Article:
Evan Wolk

Personal Finance, Retirement, Investing
“With over 27 years of experience in the financial services industry, Evan Wolk has an outstanding reputation for personal, quality service in retirement, financial and education planning.”

Wolk Financial Management

Job Title:

Managing Director


Evan Wolk, Managing Director of Wolk Financial Management, Inc. has over 27 years’ experience in the financial services industry. Prior to founding WFM, Evan worked for Smith Barney in Boca Raton where he provided his clients a broad range of financial services including the development of investment strategies and the implementation of comprehensive financial plans. His experience includes equities, 529s, fixed income, managed funds, insurance and retirement planning. As a financial advisor and independent contractor with KMS Financial Services, Inc., Evan is not tied to a specific company's products or required to use proprietary funds; he has the freedom to align his clients’ needs with the most appropriate products. Additionally, he holds the Chartered Retirement Planning Counselor designation.

Throughout his years of service, Evan has identified two primary needs facing his clients today, retirement planning and education planning.  Quite often, these issues are intertwined.  Evan is able to see “the big picture” and understands that decisions involving both areas cannot be made in a vacuum. He is known for his ability to ask the right questions and assist his clients in developing a plan to achieve their goals.

Prior to moving to South Florida in 2002, Evan was a Vice President in the Securities LendingDepartment of J.P. Morgan (formally chase Manhattan/Chemical Bank) where he was responsible for the sales and trading of a $100 billion highly successful diversified securities lending program. He also spent four years with Yasuda Bank and Trust Company (U.S.A) where he served as the investment manager of the securities lending department.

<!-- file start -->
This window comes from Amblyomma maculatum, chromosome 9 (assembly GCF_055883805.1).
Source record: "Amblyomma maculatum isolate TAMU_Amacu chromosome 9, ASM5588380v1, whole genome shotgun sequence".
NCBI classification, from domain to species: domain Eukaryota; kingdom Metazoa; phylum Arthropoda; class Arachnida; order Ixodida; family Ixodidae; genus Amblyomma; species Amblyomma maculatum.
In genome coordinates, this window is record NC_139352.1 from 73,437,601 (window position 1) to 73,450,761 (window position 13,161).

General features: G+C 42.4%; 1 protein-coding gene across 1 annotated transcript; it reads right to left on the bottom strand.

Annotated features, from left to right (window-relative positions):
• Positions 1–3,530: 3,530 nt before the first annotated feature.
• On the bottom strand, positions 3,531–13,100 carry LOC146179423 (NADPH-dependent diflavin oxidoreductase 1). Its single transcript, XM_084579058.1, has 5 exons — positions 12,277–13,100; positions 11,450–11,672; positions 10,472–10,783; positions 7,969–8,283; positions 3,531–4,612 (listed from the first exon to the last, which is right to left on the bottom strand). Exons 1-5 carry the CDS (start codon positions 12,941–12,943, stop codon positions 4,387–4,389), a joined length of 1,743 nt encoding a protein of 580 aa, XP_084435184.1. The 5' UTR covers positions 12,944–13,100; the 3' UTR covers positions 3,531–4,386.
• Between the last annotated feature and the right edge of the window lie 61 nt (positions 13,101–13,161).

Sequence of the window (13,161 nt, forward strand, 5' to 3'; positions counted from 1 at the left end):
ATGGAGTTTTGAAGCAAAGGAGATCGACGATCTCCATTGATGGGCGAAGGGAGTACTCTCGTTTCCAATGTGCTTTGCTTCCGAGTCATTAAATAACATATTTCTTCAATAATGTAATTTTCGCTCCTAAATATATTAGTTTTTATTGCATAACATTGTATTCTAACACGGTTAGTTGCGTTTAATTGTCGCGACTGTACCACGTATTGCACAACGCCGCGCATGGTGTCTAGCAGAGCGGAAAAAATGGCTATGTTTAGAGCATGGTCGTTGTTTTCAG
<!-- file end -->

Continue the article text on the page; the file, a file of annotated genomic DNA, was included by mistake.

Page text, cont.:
While attending The George Washington University in Washington, D.C., (where he earned a B.A. in International Affairs with a concentration in International Economics) Evan worked for the United States Department of State where he served as an Intelligence Operations Specialist responsible for preparing the daily classified morning summary of intelligence reports for the Secretary of State.

Since relocating to South Florida, Evan has become an active member of the community consulting the City of Parkland on their Police Officer Defined Benefit Plan. He currently serves as the Chairman of the Parkland Chamber of Commerce where he has been an active member for over twelve years.


BA, International Affairs, The George Washington University

Assets Under Management:

$25 million

CRD Number:



Securities and advisory services offered by Evan Wolk through KMS Financial Services, Inc., Member FINRA, SIPC.  Evan is currently licensed in the following states:  CA, CO, CT, FL, MA, NJ, NY, VA and WI. 


  • Evan Wolk Investopedia
All Answers
    Retirement, Investing, Stocks
In the event of equity market decline, where is the safest place to put my retirement investments where I will experience the best returns?

It is not a matter of if, but when (and how much) the equity market will decline.  Market declines are a normal and healthy part of equity investing, especially if you have what you refer to as a relatively high ratio of risk to return.  I would suggest you concern yourself witht he time frame you will need the assets that you are investing.  As the timing of these corrections/declines are virtually impossible to predict if you may need those funds within a few years it is likely unwise to expose those funds to equity market risk.  If, however, due to your age (49) you have (likley) 15 to 20 years until retirement and hopefully another 20 to 30 years of a healthy retirement those funds have an investment duration that spans decades.  As such short term market declines, though painful to endure, should be of less concern to you.  Your situation is specific to you, your risk tolerance and time horizon.  You should use those factors to determine a correct asset allocation that give you and your family the greatest potential for success. 

4 weeks ago
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How old should you be to get life insurance?
November 2017
    Retirement, Investing, 401(k)
Should I wait until I am 70 years old to retire?
October 2017
    College Tuition
How can I save for college without the IRS taxing me a large amount?
October 2017
    IRAs, Mutual Funds, Stocks
Is it a bad time to invest in equities?
September 2017